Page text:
• Lincoln Division, College of Nursing: A new facility is planned on the East Campus of UNL to replace current rental facilities, which are inadequate in size and quality. This is the University’s highest priority for capital funding.
  • The Lincoln Division currently turns away more than 60 percent of qualified applicants. The new facility will allow an annual projected increase of 64 more students, with an emphasis on masters and doctorally prepared nurses to take roles in advanced clinical specialization and as educators in the area’s nursing education programs.
  • Omaha Division, College of Nursing: A new facility, made possible with private support, will add 60 percent more space for teaching and research. Capacity will expand over a 10-year period.
  • By 2020, an additional 265 students will be enrolled (an overall 69% increase), with the largest growth in master’s and PhD students who will be future faculty and clinical and administrative leaders. 84 additional graduates will enter the workforce annually.
02/04/2013 Impact of NU Research
Research conducted at the University of Nebraska has a significant impact on the state’s economy. Our research focuses on areas of importance to people in Nebraska and throughout the world, including:
  • alternative energy and energy conservation
  • water management
  • agricultural productivity and profitability
  • cancer
  • diabetes
  • neurodegenerative diseases including Alzheimer's and Parkinson's diseases
  • obesity and other public health issues
  • early childhood education and intervention
  • new strategies to increase the interest of Nebraska K-12 students in science and math, including robotics.

These are just a few of the areas in which university research is strengthening the state's economy by spawning new businesses and attracting companies that want to grow in a technology-rich, innovation-focused environment.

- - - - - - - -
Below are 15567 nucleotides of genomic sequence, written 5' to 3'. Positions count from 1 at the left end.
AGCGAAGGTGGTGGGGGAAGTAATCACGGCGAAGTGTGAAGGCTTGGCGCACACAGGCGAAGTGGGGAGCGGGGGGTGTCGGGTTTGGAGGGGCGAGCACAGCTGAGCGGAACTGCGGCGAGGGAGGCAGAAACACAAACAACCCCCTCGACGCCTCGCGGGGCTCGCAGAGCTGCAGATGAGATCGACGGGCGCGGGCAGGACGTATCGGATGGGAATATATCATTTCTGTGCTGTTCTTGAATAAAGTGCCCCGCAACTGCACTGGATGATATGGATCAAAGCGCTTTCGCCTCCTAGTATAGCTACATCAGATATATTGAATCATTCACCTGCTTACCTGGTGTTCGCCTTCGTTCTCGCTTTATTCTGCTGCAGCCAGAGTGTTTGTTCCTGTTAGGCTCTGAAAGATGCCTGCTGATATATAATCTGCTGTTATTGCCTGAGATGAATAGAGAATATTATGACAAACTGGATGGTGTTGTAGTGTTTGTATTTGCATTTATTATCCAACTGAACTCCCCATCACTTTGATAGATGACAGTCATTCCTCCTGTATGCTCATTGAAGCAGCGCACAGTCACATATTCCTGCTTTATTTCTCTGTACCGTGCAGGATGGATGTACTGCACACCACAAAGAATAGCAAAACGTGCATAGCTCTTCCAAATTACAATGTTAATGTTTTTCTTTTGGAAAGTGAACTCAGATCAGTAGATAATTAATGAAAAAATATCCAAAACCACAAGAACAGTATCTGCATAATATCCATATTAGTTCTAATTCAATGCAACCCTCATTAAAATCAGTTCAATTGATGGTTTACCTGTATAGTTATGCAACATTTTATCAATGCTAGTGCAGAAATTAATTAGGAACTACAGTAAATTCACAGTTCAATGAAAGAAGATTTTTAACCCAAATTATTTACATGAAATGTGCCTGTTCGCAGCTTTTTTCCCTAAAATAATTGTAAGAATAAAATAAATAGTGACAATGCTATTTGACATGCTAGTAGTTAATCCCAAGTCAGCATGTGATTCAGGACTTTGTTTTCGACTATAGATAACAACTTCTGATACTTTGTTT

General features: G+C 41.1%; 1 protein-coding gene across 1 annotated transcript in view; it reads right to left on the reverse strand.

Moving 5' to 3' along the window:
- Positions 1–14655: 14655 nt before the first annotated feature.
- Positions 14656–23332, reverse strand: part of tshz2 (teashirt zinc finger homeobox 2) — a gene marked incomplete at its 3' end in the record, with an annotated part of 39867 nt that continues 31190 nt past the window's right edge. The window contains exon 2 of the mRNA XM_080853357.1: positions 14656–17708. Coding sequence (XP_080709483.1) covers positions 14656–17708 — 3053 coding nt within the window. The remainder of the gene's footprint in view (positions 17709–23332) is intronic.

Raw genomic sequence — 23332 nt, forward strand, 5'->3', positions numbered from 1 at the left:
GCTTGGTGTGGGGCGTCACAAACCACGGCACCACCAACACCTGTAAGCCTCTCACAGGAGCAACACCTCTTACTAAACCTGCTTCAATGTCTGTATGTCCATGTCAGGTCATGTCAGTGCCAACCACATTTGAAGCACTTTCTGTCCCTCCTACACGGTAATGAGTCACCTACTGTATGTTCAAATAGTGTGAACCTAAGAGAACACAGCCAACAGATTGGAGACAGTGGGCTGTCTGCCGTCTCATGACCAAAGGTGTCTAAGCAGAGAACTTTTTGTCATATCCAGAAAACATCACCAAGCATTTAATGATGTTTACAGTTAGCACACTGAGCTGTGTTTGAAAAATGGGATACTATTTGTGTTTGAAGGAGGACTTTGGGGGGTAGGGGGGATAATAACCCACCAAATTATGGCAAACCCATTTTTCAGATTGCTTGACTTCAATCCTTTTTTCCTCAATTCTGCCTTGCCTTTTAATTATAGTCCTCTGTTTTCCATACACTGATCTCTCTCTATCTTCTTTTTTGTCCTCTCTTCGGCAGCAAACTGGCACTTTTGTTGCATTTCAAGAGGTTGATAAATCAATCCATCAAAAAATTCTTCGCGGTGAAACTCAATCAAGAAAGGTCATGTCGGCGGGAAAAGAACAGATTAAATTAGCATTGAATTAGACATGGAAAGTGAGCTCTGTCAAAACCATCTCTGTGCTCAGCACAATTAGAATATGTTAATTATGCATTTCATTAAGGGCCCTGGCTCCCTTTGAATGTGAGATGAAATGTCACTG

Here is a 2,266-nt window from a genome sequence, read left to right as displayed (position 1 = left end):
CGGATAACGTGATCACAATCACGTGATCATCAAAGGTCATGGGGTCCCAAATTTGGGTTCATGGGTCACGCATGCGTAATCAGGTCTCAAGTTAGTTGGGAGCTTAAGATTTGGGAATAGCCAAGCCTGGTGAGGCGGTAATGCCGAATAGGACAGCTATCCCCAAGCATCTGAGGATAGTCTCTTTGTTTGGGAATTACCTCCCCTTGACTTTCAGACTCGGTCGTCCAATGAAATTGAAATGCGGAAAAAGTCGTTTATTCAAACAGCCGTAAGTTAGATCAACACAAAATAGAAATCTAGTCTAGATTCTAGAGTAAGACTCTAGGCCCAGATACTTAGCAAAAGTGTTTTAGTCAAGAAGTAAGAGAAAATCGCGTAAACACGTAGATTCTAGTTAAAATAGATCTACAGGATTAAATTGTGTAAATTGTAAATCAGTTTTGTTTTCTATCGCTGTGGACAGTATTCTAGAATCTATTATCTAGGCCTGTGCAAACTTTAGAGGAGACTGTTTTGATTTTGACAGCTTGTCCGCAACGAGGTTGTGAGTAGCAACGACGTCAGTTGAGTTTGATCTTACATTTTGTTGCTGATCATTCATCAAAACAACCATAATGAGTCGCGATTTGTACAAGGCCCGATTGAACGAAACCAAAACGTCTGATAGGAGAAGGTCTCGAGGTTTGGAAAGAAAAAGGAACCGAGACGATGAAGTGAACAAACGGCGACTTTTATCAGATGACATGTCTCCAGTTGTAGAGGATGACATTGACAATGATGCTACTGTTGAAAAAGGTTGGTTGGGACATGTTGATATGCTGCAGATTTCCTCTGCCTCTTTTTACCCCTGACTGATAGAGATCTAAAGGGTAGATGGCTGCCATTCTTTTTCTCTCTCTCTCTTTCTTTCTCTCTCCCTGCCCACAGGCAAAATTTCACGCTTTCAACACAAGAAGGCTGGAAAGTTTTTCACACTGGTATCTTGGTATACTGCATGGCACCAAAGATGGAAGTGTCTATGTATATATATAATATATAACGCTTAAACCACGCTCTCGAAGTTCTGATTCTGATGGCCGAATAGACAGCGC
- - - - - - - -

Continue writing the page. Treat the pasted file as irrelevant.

• The University of Nebraska is among the top 30 public universities in R&D expenditures according to the National Science Foundation, with more than $330 million in expenditures in 2006. Expenditures include federal, state, industry and institutional funds.
  • In 2007-08, the University of Nebraska was awarded more than $178 million in competitive research grants from federal, state and industry sources.
  • According to the Bureau of Economic Analysis, 31 jobs are created in Nebraska for every $1 million of academic R&D. Thus, University of Nebraska research and development activity supports more than 10,000 Nebraska jobs.
  • Nearly half of our nation’s basic research is conducted by research universities; it is the source of innovation, technological leadership, medical breakthroughs and economic development.
  • Students at the University of Nebraska have unprecedented opportunities to participate in research, even as undergraduates. This allows them to work alongside top faculty and gives them a significant edge in the workplace.
02/04/2013 College of Nursing - Lincoln capital request
Two Urgent Issues

The Lincoln Division of the UNMC College of Nursing has had long-standing facility inadequacies resulting in large numbers of qualified applicants turned away each year.

Meanwhile, Nebraska’s nursing shortage widens just as the overall acuity of medical care increases and a growing population of elderly requires more care. Nebraska’s 2008 R.N. shortage of 9 percent is expected to grow to 20 percent by 2020, with rural areas hardest hit. A nationwide faculty shortage is a principal reason behind the U.S. nursing shortage. Not only are teachers in short supply, many are also approaching retirement age.

UNMC College of Nursing – Lincoln Division
  • Initiated in 1974
  • 32 faculty, 6 staff
  • Admitting student GPA – 3.6 - 3.7